(Bloomberg) — Executives from 13 major U.S. corporations
announced at least $140 billion in new investments to decrease
their carbon footprints as part of a White House initiative to
recruit private commitments ahead of a United Nations climate-change summit later this year in Paris.
for the announcement. In addition to pledges to cut emissions,
provide financing to environmentally focused companies, and
reduce water consumption, the companies have said they will
produce 1,600 megawatts of new, renewable energy — enough to
power almost 1.3 million homes. The White House said it expects
to announce a second round of pledges later this fall from
“We hope this is the beginning of a substantial
mobilization effort,” Brian Deese, a senior adviser to the
president, said on a conference call with reporters.
The commitments are being announced as President Barack Obama is working to build momentum toward a legacy-defining
global climate accord in Paris. In addition to company-specific
commitments, the corporate leaders on Monday signaled their
support for a strong climate agreement out of the United Nations
talks. The administration is using the pledges to set an example
for companies to find ways to eliminate carbon emissions.
U.S. companies stepping up to cut the climate impact of
their operations “will help continue to build momentum toward
that outcome,” Deese said.
The administration’s actions are pushing the issue into the
2016 presidential debate. Hillary Clinton, the front-runner for
the Democratic nomination, released an energy strategy saying
she would both defend and go beyond Obama’s efforts. Republican
candidates have criticized the administration’s initiatives as
costly to the economy and unnecessary.
White House officials said Monday they hadn’t yet had time
to review Clinton’s proposal, but said the administration was
broadly supportive of efforts to encourage companies to reduce
Among the pledges, aluminum manufacturer Alcoa Inc. has
agreed to reduce emissions by 50 percent from its 2005 levels,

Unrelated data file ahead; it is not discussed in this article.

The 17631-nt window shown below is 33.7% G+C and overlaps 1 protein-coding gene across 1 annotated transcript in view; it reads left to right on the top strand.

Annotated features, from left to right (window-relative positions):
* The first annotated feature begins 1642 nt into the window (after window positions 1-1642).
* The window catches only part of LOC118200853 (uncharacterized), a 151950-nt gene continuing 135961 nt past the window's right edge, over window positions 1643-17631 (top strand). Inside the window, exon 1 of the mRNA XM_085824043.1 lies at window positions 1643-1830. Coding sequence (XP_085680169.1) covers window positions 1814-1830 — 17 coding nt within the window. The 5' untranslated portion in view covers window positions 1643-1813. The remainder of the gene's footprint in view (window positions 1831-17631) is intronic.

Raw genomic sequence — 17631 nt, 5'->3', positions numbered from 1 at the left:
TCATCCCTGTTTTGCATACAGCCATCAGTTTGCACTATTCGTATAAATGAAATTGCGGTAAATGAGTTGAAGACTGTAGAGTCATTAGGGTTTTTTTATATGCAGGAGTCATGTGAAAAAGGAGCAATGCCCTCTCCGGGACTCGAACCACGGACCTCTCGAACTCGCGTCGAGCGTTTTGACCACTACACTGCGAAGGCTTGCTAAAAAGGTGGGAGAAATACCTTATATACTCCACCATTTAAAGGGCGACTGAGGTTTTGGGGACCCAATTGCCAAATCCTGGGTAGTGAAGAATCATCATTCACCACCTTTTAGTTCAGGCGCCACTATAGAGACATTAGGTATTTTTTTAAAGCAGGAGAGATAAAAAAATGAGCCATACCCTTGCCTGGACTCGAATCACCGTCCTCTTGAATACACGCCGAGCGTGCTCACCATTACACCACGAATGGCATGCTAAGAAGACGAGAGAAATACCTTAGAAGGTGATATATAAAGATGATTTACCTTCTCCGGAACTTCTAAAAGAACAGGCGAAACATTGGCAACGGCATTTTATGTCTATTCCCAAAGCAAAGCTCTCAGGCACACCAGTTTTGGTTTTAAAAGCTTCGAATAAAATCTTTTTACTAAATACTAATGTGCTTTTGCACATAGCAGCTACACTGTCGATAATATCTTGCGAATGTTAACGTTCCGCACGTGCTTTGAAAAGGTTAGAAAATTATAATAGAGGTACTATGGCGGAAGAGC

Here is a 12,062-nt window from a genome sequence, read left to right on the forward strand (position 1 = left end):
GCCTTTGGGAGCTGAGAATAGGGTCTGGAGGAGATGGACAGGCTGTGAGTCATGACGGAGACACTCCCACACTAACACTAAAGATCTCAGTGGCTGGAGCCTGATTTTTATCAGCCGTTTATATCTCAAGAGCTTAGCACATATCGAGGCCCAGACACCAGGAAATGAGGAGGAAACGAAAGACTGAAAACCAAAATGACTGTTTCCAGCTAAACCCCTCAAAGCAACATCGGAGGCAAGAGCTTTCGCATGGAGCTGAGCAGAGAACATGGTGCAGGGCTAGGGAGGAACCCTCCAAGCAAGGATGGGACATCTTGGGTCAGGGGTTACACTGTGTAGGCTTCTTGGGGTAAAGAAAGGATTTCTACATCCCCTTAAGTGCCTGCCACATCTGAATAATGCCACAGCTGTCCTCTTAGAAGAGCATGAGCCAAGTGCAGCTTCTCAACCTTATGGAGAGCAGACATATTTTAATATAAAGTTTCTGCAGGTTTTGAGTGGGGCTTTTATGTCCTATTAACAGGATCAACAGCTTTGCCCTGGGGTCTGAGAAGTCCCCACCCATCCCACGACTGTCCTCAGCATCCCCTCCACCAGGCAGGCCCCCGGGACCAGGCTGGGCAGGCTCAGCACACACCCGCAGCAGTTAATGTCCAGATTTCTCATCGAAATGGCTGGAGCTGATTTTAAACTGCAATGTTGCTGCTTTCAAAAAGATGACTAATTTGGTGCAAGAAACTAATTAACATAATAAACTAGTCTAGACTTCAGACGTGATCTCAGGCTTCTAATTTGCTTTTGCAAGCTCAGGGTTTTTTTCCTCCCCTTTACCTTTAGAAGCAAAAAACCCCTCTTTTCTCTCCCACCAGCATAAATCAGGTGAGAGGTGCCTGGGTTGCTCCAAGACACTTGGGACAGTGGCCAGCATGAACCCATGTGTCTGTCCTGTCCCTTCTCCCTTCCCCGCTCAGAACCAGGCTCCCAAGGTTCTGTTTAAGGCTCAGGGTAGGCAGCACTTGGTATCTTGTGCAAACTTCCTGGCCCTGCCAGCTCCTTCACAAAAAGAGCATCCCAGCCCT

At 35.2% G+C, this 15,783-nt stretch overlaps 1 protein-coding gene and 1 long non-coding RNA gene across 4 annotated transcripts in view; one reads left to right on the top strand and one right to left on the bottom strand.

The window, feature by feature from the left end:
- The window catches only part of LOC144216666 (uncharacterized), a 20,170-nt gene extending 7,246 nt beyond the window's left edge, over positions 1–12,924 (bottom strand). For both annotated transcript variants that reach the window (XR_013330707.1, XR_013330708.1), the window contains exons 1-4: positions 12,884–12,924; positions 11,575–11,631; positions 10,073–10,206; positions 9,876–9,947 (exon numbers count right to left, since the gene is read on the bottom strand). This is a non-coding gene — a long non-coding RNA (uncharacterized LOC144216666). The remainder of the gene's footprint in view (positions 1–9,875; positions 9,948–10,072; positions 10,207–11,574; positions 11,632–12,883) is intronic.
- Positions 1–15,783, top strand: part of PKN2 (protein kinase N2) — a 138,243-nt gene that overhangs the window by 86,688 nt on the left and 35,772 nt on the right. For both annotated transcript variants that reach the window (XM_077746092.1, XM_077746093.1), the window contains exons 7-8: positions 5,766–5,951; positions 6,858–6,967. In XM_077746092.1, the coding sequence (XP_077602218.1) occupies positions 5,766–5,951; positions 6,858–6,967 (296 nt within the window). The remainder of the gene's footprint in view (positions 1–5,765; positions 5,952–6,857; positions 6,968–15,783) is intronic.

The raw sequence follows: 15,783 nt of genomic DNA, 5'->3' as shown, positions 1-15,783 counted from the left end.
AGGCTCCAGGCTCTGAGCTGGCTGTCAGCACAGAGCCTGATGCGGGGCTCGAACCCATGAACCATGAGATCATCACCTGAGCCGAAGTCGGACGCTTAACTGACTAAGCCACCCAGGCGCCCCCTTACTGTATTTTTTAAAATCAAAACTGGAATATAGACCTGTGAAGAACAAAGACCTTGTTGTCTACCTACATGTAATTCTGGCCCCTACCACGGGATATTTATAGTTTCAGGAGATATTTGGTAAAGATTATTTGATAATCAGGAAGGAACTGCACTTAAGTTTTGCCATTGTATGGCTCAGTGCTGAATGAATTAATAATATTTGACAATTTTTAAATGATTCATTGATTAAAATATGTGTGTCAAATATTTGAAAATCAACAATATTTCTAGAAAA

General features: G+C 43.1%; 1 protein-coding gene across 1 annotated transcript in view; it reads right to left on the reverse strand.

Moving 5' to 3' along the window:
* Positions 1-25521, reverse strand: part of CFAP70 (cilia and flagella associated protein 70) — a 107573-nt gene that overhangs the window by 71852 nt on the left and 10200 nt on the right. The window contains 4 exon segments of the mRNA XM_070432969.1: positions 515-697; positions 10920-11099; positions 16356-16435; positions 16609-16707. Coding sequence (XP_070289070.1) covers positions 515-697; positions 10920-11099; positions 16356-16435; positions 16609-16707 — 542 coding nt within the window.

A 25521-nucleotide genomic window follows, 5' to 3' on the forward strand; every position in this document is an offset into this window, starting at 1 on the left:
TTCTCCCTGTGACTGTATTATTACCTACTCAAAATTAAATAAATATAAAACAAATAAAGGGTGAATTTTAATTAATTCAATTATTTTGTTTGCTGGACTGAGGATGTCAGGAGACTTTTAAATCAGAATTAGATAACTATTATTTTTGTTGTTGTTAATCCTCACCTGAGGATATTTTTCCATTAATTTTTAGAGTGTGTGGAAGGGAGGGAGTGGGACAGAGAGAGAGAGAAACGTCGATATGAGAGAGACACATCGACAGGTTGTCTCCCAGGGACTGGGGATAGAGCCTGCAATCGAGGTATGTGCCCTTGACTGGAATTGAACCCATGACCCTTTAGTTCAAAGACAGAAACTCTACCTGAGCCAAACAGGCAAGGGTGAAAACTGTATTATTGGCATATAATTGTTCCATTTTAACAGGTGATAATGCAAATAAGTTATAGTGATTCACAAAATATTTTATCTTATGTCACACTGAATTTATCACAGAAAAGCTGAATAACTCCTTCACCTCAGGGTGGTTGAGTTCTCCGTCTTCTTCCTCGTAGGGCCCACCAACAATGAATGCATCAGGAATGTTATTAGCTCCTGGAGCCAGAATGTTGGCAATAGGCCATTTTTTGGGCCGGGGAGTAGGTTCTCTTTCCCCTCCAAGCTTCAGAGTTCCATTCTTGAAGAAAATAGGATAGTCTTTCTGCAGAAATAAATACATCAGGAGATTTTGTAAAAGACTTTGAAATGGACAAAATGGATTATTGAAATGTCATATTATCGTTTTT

while agricultural giant Cargill Inc. says 18 percent of its
total energy use will come from renewable sources.
Kevin McKnight, the chief sustainability officer for Alcoa,
said the move was about “demonstrating the American business
community’s support” for the climate accord in Paris. The
international agreement could help “level the playing field”
for American manufacturers by requiring companies across the
world to adopt more sustainable practices, he said.
Coca-Cola Co. said it will drive down the carbon footprint
of its beverage production by 25 percent over the next five
years, while Google Inc. says it plans to triple its purchases
of renewable energy over the next decade. Berkshire Hathaway
says it plans to invest up to an additional $15 billion in the
construction and operation of renewable energy generators, while
Bank of America Corp. says it will increase its environmental
business initiative by $75 billion over the next decade,
according to the White House
Other participating firms include Wal-Mart Stores Inc,
The corporate commitments won’t be the administration’s
only major climate announcement in the next few weeks. The
Environmental Protection Agency is set to present final
regulations intended to reduce carbon emissions from power
plants by 30 percent from 2005 levels by 2030 later this week.
Officials from companies participating in the White House’s
pledge wouldn’t say if they planned to lobby skeptical
Republicans in Congress to support the rule — or ask business-centric organizations such as the Chamber of Commerce to drop
“Those organizations are very broad organizations and
their constituencies are very broad,” McKnight of Alcoa said.
While visiting Kenya over the weekend, Obama repeatedly
praised the country for its efforts to address climate change,
saying its effort to curb emissions “has put it in the position
of being a leader on the continent.” Next month, the president
will travel to Alaska for an international summit on Arctic
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